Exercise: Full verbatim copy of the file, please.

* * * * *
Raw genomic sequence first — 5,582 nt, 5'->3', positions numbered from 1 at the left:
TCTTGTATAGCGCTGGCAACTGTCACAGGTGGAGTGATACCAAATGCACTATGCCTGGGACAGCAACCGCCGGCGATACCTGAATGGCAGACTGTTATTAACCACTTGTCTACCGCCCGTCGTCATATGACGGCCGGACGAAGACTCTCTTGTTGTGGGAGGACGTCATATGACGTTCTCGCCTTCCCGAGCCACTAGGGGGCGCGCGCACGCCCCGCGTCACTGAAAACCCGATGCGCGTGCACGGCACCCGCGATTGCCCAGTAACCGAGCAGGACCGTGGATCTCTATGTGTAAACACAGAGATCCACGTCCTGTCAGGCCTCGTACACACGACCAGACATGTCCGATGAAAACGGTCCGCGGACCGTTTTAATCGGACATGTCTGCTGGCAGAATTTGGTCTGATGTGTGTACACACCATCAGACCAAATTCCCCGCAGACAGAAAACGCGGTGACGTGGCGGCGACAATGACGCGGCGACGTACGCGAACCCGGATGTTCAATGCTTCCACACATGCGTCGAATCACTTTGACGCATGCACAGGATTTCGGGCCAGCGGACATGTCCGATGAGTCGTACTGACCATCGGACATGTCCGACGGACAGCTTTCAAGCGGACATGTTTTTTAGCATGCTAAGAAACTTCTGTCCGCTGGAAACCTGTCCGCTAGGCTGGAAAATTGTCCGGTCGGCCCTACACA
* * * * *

Raw genomic sequence first — 5,582 nt, 5'->3', positions numbered from 1 at the left:
TCTTGTATAGCGCTGGCAACTGTCACAGGTGGAGTGATACCAAATGCACTATGCCTGGGACAGCAACCGCCGGCGATACCTGAATGGCAGACTGTTATTAACCACTTGTCTACCGCCCGTCGTCATATGACGGCCGGACGAAGACTCTCTTGTTGTGGGAGGACGTCATATGACGTTCTCGCCTTCCCGAGCCACTAGGGGGCGCGCGCACGCCCCGCGTCACTGAAAACCCGATGCGCGTGCACGGCACCCGCGATTGCCCAGTAACCGAGCAGGACCGTGGATCTCTATGTGTAAACACAGAGATCCACGTCCTGTCAGGCCTCGTACACACGACCAGACATGTCCGATGAAAACGGTCCGCGGACCGTTTTAATCGGACATGTCTGCTGGCAGAATTTGGTCTGATGTGTGTACACACCATCAGACCAAATTCCCCGCAGACAGAAAACGCGGTGACGTGGCGGCGACAATGACGCGGCGACGTACGCGAACCCGGATGTTCAATGCTTCCACACATGCGTCGAATCACTTTGACGCATGCACAGGATTTCGGGCCAGCGGACATGTCCGATGAGTCGTACTGACCATCGGACATGTCCGACGGACAGCTTTCAAGCGGACATGTTTTTTAGCATGCTAAGAAACTTCTGTCCGCTGGAAACCTGTCCGCTAGGCTGGAAAATTGTCCGGTCGGCCCTACACA